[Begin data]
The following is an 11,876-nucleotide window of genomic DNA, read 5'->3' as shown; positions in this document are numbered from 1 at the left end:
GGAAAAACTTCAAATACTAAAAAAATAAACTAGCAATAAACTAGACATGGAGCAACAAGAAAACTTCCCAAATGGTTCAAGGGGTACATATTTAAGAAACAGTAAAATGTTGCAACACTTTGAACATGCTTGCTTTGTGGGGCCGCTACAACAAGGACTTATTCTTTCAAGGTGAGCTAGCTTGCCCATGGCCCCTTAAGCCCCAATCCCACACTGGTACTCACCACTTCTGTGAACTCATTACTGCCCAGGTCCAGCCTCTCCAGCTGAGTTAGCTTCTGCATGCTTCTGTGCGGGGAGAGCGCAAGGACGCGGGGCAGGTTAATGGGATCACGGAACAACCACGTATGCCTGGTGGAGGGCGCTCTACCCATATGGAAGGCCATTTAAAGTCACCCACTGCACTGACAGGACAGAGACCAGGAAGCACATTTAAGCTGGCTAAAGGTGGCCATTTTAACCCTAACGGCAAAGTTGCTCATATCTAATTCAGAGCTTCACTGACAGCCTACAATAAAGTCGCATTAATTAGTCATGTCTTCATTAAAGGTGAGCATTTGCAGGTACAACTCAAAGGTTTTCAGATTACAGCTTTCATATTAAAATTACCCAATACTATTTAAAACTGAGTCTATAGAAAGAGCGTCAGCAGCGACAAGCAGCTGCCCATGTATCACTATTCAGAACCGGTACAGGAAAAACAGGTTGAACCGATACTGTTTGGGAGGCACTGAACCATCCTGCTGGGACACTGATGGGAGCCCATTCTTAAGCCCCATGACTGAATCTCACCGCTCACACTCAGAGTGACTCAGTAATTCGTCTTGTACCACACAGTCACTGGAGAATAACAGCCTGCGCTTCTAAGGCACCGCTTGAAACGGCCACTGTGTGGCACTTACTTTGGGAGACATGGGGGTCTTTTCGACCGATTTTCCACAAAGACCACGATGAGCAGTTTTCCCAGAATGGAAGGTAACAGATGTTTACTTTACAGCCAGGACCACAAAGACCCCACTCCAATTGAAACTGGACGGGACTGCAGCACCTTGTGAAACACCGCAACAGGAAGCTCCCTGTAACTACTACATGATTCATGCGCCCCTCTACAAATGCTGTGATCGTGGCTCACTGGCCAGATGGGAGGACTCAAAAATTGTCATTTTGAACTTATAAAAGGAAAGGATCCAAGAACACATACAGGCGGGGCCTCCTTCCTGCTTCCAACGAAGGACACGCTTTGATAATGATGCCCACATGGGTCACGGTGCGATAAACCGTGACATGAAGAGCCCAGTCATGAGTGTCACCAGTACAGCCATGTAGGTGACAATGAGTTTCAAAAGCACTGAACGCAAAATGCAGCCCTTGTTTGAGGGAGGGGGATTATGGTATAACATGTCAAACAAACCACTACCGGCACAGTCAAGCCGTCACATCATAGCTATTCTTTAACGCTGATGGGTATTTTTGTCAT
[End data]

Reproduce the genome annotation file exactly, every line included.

The following is an 11,876-nucleotide window of genomic DNA, read 5'->3' as shown; positions in this document are numbered from 1 at the left end:
GGAAAAACTTCAAATACTAAAAAAATAAACTAGCAATAAACTAGACATGGAGCAACAAGAAAACTTCCCAAATGGTTCAAGGGGTACATATTTAAGAAACAGTAAAATGTTGCAACACTTTGAACATGCTTGCTTTGTGGGGCCGCTACAACAAGGACTTATTCTTTCAAGGTGAGCTAGCTTGCCCATGGCCCCTTAAGCCCCAATCCCACACTGGTACTCACCACTTCTGTGAACTCATTACTGCCCAGGTCCAGCCTCTCCAGCTGAGTTAGCTTCTGCATGCTTCTGTGCGGGGAGAGCGCAAGGACGCGGGGCAGGTTAATGGGATCACGGAACAACCACGTATGCCTGGTGGAGGGCGCTCTACCCATATGGAAGGCCATTTAAAGTCACCCACTGCACTGACAGGACAGAGACCAGGAAGCACATTTAAGCTGGCTAAAGGTGGCCATTTTAACCCTAACGGCAAAGTTGCTCATATCTAATTCAGAGCTTCACTGACAGCCTACAATAAAGTCGCATTAATTAGTCATGTCTTCATTAAAGGTGAGCATTTGCAGGTACAACTCAAAGGTTTTCAGATTACAGCTTTCATATTAAAATTACCCAATACTATTTAAAACTGAGTCTATAGAAAGAGCGTCAGCAGCGACAAGCAGCTGCCCATGTATCACTATTCAGAACCGGTACAGGAAAAACAGGTTGAACCGATACTGTTTGGGAGGCACTGAACCATCCTGCTGGGACACTGATGGGAGCCCATTCTTAAGCCCCATGACTGAATCTCACCGCTCACACTCAGAGTGACTCAGTAATTCGTCTTGTACCACACAGTCACTGGAGAATAACAGCCTGCGCTTCTAAGGCACCGCTTGAAACGGCCACTGTGTGGCACTTACTTTGGGAGACATGGGGGTCTTTTCGACCGATTTTCCACAAAGACCACGATGAGCAGTTTTCCCAGAATGGAAGGTAACAGATGTTTACTTTACAGCCAGGACCACAAAGACCCCACTCCAATTGAAACTGGACGGGACTGCAGCACCTTGTGAAACACCGCAACAGGAAGCTCCCTGTAACTACTACATGATTCATGCGCCCCTCTACAAATGCTGTGATCGTGGCTCACTGGCCAGATGGGAGGACTCAAAAATTGTCATTTTGAACTTATAAAAGGAAAGGATCCAAGAACACATACAGGCGGGGCCTCCTTCCTGCTTCCAACGAAGGACACGCTTTGATAATGATGCCCACATGGGTCACGGTGCGATAAACCGTGACATGAAGAGCCCAGTCATGAGTGTCACCAGTACAGCCATGTAGGTGACAATGAGTTTCAAAAGCACTGAACGCAAAATGCAGCCCTTGTTTGAGGGAGGGGGATTATGGTATAACATGTCAAACAAACCACTACCGGCACAGTCAAGCCGTCACATCATAGCTATTCTTTAACGCTGATGGGTATTTTTGTCAT